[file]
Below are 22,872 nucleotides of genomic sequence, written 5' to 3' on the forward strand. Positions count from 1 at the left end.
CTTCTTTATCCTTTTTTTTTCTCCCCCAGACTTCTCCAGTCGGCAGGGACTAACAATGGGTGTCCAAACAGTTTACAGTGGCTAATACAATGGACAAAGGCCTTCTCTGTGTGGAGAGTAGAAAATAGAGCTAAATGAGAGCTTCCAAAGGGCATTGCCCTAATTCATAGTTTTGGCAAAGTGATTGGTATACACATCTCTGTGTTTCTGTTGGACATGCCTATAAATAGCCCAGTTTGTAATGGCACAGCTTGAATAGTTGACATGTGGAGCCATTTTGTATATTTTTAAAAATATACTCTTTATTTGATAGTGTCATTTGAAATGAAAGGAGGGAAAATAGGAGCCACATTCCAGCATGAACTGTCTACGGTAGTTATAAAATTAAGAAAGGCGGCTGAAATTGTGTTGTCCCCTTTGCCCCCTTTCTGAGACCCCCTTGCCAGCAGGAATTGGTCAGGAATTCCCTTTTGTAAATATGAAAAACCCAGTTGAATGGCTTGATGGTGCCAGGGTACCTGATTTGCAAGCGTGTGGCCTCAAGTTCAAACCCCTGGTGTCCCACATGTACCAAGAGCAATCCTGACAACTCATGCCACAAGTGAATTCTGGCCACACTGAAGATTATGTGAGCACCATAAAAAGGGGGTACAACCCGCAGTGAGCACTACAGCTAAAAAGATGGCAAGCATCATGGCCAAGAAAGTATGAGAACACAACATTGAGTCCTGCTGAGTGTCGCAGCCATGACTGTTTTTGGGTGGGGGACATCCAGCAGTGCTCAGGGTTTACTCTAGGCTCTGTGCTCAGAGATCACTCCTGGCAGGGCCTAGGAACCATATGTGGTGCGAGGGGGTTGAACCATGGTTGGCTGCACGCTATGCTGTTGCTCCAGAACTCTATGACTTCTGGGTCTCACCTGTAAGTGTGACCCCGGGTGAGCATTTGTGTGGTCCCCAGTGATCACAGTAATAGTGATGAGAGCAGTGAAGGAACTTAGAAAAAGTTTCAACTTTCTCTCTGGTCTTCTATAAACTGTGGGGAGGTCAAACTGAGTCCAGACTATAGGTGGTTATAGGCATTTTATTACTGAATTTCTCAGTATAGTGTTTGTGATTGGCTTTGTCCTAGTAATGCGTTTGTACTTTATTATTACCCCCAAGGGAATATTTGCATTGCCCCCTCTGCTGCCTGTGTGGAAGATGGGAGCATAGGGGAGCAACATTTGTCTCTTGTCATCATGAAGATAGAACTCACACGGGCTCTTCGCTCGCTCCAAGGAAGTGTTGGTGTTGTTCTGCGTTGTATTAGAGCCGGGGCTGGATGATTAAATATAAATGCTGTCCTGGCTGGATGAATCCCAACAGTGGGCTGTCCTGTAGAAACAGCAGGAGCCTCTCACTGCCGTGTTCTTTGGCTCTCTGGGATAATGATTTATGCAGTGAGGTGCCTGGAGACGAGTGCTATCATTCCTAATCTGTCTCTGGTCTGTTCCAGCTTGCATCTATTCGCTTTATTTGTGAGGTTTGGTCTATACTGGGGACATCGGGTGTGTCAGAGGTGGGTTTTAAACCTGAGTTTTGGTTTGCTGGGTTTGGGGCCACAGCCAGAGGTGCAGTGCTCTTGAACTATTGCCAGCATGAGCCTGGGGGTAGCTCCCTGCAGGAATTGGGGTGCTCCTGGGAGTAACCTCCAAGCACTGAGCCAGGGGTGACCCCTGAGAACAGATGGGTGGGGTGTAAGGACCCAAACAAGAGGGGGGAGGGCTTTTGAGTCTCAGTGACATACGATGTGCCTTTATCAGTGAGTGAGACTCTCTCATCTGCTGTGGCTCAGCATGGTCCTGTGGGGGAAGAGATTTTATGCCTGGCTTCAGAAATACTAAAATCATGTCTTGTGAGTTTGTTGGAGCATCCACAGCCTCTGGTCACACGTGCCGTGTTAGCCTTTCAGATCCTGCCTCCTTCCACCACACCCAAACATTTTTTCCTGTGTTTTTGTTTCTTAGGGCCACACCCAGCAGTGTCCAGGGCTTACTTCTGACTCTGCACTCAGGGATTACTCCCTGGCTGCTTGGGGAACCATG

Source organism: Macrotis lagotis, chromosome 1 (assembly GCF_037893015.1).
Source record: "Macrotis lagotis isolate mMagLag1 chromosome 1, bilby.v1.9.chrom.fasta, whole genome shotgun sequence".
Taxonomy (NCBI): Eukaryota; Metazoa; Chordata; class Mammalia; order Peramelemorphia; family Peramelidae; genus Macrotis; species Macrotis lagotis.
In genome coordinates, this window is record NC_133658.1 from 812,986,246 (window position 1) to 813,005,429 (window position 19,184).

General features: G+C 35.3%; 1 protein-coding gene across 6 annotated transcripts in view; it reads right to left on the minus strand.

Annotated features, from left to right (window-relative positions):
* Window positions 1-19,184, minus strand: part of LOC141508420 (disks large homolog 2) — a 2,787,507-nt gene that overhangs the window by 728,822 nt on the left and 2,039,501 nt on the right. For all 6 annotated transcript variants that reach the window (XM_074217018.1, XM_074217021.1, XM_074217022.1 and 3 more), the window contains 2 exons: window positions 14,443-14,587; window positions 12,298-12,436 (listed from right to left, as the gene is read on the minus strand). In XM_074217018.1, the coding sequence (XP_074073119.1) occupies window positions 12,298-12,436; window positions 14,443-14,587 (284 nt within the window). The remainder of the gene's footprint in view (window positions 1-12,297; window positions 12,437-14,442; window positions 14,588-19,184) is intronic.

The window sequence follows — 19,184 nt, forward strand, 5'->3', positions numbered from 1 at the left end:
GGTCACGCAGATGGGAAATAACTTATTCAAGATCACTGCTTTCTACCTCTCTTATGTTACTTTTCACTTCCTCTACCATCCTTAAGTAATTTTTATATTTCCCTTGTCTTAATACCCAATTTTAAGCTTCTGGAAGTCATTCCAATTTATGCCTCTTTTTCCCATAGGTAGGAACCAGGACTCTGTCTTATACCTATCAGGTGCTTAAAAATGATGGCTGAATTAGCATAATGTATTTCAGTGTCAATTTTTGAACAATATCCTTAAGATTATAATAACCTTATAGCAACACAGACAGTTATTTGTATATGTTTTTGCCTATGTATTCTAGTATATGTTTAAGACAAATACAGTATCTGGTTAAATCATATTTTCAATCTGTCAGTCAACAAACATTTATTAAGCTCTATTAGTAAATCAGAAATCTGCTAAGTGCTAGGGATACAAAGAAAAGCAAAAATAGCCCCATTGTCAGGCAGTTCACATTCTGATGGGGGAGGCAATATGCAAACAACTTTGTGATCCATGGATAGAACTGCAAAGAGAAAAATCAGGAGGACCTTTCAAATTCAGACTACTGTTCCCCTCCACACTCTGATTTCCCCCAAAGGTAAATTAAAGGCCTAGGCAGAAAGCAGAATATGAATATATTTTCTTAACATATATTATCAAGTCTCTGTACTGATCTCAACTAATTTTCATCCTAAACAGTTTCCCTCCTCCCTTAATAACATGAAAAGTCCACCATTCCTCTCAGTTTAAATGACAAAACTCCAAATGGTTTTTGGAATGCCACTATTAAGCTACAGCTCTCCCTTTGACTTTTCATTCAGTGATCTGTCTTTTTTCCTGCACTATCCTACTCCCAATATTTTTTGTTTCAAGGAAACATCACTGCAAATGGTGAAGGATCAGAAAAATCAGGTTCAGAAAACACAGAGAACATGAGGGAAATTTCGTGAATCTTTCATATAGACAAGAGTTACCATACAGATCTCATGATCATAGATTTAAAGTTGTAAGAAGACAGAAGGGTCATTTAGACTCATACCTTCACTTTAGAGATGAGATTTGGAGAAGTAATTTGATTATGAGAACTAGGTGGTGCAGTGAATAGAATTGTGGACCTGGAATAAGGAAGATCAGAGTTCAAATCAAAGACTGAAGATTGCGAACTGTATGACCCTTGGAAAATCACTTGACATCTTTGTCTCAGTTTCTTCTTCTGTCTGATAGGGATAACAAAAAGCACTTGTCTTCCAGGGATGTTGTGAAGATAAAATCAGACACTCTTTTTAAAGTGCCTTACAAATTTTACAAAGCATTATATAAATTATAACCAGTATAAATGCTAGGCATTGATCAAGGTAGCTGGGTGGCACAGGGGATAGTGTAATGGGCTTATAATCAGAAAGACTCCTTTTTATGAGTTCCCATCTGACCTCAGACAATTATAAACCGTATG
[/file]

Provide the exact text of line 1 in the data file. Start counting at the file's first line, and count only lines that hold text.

Below are 22,872 nucleotides of genomic sequence, written 5' to 3' on the forward strand. Positions count from 1 at the left end.